Narcissism and Codependency : The Love Addiction

Among my patient group (and circle of friends), there are people who continually allow others to take advantage of them, continue to give and stay in very toxic relationships. They attempt to make themselves indispensable for their partners (and everyone else) and become the local and family martyr. They are the codependents who keep on giving. It is also very often the case that these people are either in or have been in a relationship with someone who has narcissist tendencies. In fact there are studies that suggest that they might even seek out such types.

There is a dance in codependency that involves the intimate relationship between codependents and narcissistic types. Codependents lack a healthy relationship with self. They are prone to put others first before their own needs. This is unhealthy.

Narcissists also have an unhealthy relationship with self. They put themselves above all else. They use others toward their own ends and exploit relationships without feelings of guilt or remorse. They push blame off on others and are unable to see their own part in wrong doing. It is easy to see how codependents and narcissists get hooked up. It is like two pieces of the puzzle coming together. One is the easy mark for the other.

Codependents have an external point of reference and find it hard to set emotional and psychological boundaries. They often obsess about what their narcissist partner is or isn’t doing. They generally constantly try to find empathy and compassion in people who are unable to show this. They continually give the narcissist the benefit of the doubt as it is difficult sometimes as humans to believe such behavior exists. The cycle starts and continues until the narcissist has complete control over the relationship.

The narcissist, being generally bereft of the ability to show true emotion and empathy saps emotional energy from the codependent. The narcissist’s relationship is with him/herself; he sees a partner as an extension of him/her self and they need to simply fit in. Partners of narcissists are often times confused, hurt and feel abandoned. Yet they stay with them because the narcissist will lure the partner back in by occasionally exhibiting once more the charm, excitement and attention they initially gave, leaving the partner with a sense of hope that things will get better. In public, narcissists display their charismatic feigned self. People are drawn to them and find them charming and entertaining. Back at home they show their true colors and revert back to belittling their partner and perhaps the person they were just entertaining.

The good news is that codependents can be helped in therapy. As they tend to shoulder responsibility for all and everything, setting of healthy boundaries can eventually help them draw away from the narcissist. This is often difficult initially due to the unhealthy patterns of interaction that have been set. As for the narcissist, they are stuck in their own world of non blame and hence are pathological unable to change. How can one change if they are unable to see that there is anything wrong with them?

Are you in a relationship with a narcissist? Do you need to move on? Contact me using the form below.

  11 comments for “Narcissism and Codependency : The Love Addiction

  1. July 29, 2014 at 12:23 pm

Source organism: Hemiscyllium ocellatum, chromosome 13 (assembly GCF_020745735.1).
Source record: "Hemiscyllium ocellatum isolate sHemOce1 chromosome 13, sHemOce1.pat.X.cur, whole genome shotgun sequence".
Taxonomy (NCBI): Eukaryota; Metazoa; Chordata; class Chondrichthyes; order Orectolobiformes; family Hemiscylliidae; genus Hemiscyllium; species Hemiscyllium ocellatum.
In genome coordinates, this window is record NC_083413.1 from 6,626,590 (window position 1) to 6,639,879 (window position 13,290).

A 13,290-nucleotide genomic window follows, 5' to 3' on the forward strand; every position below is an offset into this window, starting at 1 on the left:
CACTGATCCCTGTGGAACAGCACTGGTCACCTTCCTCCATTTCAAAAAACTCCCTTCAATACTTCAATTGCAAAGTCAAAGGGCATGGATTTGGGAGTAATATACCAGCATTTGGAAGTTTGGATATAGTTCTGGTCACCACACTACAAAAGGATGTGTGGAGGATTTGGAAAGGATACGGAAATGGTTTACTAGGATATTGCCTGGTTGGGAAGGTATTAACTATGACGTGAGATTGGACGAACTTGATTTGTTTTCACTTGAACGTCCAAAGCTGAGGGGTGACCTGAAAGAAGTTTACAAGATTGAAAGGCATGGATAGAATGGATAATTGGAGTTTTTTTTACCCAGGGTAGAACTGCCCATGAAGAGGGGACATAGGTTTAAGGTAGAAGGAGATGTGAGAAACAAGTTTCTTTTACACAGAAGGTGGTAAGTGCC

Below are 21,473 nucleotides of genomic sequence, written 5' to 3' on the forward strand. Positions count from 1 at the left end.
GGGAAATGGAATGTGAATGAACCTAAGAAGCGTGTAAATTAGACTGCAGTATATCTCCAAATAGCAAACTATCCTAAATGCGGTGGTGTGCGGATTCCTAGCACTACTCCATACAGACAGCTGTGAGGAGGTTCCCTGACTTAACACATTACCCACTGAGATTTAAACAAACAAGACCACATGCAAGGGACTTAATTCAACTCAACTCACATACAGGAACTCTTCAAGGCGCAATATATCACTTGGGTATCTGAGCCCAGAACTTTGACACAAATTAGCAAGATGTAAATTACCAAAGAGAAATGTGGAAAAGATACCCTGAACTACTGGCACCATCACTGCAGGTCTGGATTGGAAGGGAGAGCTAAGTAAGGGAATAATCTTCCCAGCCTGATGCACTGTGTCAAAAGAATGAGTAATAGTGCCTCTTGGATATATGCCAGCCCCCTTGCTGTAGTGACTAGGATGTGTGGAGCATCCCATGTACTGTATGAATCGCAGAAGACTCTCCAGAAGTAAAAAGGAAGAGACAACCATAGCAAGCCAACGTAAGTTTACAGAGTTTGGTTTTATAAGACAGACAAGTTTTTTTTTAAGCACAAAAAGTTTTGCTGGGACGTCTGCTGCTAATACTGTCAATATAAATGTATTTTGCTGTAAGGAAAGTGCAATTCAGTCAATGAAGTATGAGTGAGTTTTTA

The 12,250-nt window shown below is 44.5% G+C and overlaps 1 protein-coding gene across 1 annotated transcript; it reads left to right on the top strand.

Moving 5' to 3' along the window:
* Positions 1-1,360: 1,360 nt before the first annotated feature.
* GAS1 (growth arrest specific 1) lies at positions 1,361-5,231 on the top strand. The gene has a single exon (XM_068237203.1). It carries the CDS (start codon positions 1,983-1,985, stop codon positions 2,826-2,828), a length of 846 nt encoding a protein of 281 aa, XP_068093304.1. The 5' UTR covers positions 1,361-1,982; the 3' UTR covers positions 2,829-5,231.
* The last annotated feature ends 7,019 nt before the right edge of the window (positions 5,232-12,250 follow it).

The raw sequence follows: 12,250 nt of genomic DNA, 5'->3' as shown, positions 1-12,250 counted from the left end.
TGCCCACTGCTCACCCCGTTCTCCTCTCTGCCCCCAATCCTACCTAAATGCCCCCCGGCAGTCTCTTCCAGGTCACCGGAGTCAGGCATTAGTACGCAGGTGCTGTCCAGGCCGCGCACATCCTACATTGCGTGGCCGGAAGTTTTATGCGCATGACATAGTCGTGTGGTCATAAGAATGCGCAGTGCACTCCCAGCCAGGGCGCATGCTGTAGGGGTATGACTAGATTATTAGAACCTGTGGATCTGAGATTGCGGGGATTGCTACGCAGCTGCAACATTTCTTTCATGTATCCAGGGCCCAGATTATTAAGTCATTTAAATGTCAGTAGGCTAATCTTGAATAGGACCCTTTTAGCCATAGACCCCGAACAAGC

this post was enlightening . 🙂

    • July 29, 2014 at 12:25 pm

      Thanks for taking the time to comment.

      • July 29, 2014 at 12:29 pm

        You are welcome dear friend . And it was indeed a good post ! Thank you

  2. July 30, 2014 at 4:12 am

    Reblogged this on SamilzSays and commented:
    What an eye opener!

  3. July 30, 2014 at 10:06 am

    Reblogged this on C PTSD – A Way Out and commented:
    I do not reblog much, however this is insightful and those with childhood trauma, attract this type narcissist at times.

  4. July 30, 2014 at 12:25 pm

    Goodness I have noticed this more than ever this week. Need to look at this closer.

  5. July 30, 2014 at 4:30 pm

    Really needed to hear this… I didn’t know I was co-dependent until now. A real eye-opener. THANK YOU!!!

  6. July 24, 2015 at 11:27 pm

    Reblogged this on Emmagc75's Blog and commented:
    Great article!

  7. Laura
    September 28, 2015 at 1:00 pm

    Thank you for the information. I want to grow beyond where I am now. Need more courage and confidence.

  8. Jodi
    January 10, 2017 at 9:24 am

    Thankyou for this article.
    I always knew I had tendencies to give too much, take responsibility for others, not think of my own needs etc in friendships and relationships but it’s taken my latest relationship to realise I’m codepentant.
    I’ve just left a 4 year relationship with a narcissist with a drug habit. It has taken every ounce of my strength to leave but I knew it would kill me in the end. I look back and I cannot believe all the second chances I gave, the excuses I made, the worse he got the harder I tried to fix things and to fix him to a point where I becane his mother.
    If I’m totally honest with myself my self esteem is terrible, I simply don’t know what a want in a relationship so I’m flexible, and end up resentful and feeling empty because my needs are not met and I’m busy worrying about someone else’s happiness.
    I was sexually abused by a family friend as a small child and I was never able to tell my parents as I was frightened of my abuser. When I was 16 I finally told them and they didn’t believe me so it was brushed under the carpet. I wonder if this is the root if my codependency. I also see my parents relationship playing out in my life. I’d love to have a healthy relationship I guess awareness is the guest step

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